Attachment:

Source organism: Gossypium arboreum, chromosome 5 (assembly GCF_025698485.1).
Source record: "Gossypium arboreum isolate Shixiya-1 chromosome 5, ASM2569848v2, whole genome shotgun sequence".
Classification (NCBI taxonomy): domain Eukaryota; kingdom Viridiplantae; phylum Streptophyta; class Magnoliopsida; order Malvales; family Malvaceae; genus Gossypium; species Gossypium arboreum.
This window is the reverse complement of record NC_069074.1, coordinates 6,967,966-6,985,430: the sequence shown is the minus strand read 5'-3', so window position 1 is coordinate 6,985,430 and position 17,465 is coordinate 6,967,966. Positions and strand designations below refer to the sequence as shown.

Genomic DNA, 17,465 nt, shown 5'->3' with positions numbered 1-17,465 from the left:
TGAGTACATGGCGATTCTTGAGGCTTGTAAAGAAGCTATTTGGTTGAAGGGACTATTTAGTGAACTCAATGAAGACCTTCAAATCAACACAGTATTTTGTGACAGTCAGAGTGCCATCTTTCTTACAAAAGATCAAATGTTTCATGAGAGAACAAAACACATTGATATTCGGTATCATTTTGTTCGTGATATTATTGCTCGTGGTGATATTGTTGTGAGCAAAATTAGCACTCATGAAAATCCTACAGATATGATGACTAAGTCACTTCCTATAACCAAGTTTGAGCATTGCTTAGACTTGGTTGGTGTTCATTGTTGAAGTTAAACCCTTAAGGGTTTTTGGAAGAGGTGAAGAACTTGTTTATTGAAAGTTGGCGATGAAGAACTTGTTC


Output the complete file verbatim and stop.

Source organism: Gossypium arboreum, chromosome 5 (assembly GCF_025698485.1).
Source record: "Gossypium arboreum isolate Shixiya-1 chromosome 5, ASM2569848v2, whole genome shotgun sequence".
Classification (NCBI taxonomy): domain Eukaryota; kingdom Viridiplantae; phylum Streptophyta; class Magnoliopsida; order Malvales; family Malvaceae; genus Gossypium; species Gossypium arboreum.
This window is the reverse complement of record NC_069074.1, coordinates 6,967,966-6,985,430: the sequence shown is the minus strand read 5'-3', so window position 1 is coordinate 6,985,430 and position 17,465 is coordinate 6,967,966. Positions and strand designations below refer to the sequence as shown.

Genomic DNA, 17,465 nt, shown 5'->3' with positions numbered 1-17,465 from the left:
TGAGTACATGGCGATTCTTGAGGCTTGTAAAGAAGCTATTTGGTTGAAGGGACTATTTAGTGAACTCAATGAAGACCTTCAAATCAACACAGTATTTTGTGACAGTCAGAGTGCCATCTTTCTTACAAAAGATCAAATGTTTCATGAGAGAACAAAACACATTGATATTCGGTATCATTTTGTTCGTGATATTATTGCTCGTGGTGATATTGTTGTGAGCAAAATTAGCACTCATGAAAATCCTACAGATATGATGACTAAGTCACTTCCTATAACCAAGTTTGAGCATTGCTTAGACTTGGTTGGTGTTCATTGTTGAAGTTAAACCCTTAAGGGTTTTTGGAAGAGGTGAAGAACTTGTTTATTGAAAGTTGGCGATGAAGAACTTGTTC